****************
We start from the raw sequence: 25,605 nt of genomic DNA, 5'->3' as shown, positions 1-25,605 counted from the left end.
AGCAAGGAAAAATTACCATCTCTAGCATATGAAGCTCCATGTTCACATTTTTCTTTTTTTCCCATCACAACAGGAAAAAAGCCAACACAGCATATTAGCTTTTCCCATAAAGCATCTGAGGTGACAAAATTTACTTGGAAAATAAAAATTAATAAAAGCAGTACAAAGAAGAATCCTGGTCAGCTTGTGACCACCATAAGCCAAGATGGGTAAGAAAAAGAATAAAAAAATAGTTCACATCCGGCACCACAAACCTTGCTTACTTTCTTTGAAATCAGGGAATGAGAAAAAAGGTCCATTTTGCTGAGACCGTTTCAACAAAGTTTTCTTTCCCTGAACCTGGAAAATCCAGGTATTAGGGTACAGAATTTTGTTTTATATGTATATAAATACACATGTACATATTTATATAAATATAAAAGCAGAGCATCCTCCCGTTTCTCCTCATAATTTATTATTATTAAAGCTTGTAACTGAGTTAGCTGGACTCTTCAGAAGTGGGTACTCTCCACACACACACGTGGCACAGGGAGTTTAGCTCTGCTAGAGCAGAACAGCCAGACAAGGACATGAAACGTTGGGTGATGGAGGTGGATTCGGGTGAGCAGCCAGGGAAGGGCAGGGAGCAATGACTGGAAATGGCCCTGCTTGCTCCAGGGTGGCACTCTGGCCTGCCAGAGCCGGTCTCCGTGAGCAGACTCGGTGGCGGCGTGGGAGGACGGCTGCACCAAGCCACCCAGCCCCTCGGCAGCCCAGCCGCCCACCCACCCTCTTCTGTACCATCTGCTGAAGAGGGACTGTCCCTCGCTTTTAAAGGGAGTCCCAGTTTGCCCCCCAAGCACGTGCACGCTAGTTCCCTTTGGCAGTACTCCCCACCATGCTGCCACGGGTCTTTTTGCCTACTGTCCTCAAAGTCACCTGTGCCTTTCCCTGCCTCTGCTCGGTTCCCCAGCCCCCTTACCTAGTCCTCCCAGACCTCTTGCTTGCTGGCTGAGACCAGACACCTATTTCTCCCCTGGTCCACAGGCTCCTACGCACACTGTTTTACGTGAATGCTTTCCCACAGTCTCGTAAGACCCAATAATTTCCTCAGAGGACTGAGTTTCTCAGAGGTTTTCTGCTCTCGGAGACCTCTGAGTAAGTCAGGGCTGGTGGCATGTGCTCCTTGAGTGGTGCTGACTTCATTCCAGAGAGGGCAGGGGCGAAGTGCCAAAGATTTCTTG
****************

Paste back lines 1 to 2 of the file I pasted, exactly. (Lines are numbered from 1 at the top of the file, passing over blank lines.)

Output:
We start from the raw sequence: 25,605 nt of genomic DNA, 5'->3' as shown, positions 1-25,605 counted from the left end.
AGCAAGGAAAAATTACCATCTCTAGCATATGAAGCTCCATGTTCACATTTTTCTTTTTTTCCCATCACAACAGGAAAAAAGCCAACACAGCATATTAGCTTTTCCCATAAAGCATCTGAGGTGACAAAATTTACTTGGAAAATAAAAATTAATAAAAGCAGTACAAAGAAGAATCCTGGTCAGCTTGTGACCACCATAAGCCAAGATGGGTAAGAAAAAGAATAAAAAAATAGTTCACATCCGGCACCACAAACCTTGCTTACTTTCTTTGAAATCAGGGAATGAGAAAAAAGGTCCATTTTGCTGAGACCGTTTCAACAAAGTTTTCTTTCCCTGAACCTGGAAAATCCAGGTATTAGGGTACAGAATTTTGTTTTATATGTATATAAATACACATGTACATATTTATATAAATATAAAAGCAGAGCATCCTCCCGTTTCTCCTCATAATTTATTATTATTAAAGCTTGTAACTGAGTTAGCTGGACTCTTCAGAAGTGGGTACTCTCCACACACACACGTGGCACAGGGAGTTTAGCTCTGCTAGAGCAGAACAGCCAGACAAGGACATGAAACGTTGGGTGATGGAGGTGGATTCGGGTGAGCAGCCAGGGAAGGGCAGGGAGCAATGACTGGAAATGGCCCTGCTTGCTCCAGGGTGGCACTCTGGCCTGCCAGAGCCGGTCTCCGTGAGCAGACTCGGTGGCGGCGTGGGAGGACGGCTGCACCAAGCCACCCAGCCCCTCGGCAGCCCAGCCGCCCACCCACCCTCTTCTGTACCATCTGCTGAAGAGGGACTGTCCCTCGCTTTTAAAGGGAGTCCCAGTTTGCCCCCCAAGCACGTGCACGCTAGTTCCCTTTGGCAGTACTCCCCACCATGCTGCCACGGGTCTTTTTGCCTACTGTCCTCAAAGTCACCTGTGCCTTTCCCTGCCTCTGCTCGGTTCCCCAGCCCCCTTACCTAGTCCTCCCAGACCTCTTGCTTGCTGGCTGAGACCAGACACCTATTTCTCCCCTGGTCCACAGGCTCCTACGCACACTGTTTTACGTGAATGCTTTCCCACAGTCTCGTAAGACCCAATAATTTCCTCAGAGGACTGAGTTTCTCAGAGGTTTTCTGCTCTCGGAGACCTCTGAGTAAGTCAGGGCTGGTGGCATGTGCTCCTTGAGTGGTGCTGACTTCATTCCAGAGAGGGCAGGGGCGAAGTGCCAAAGATTTCTTG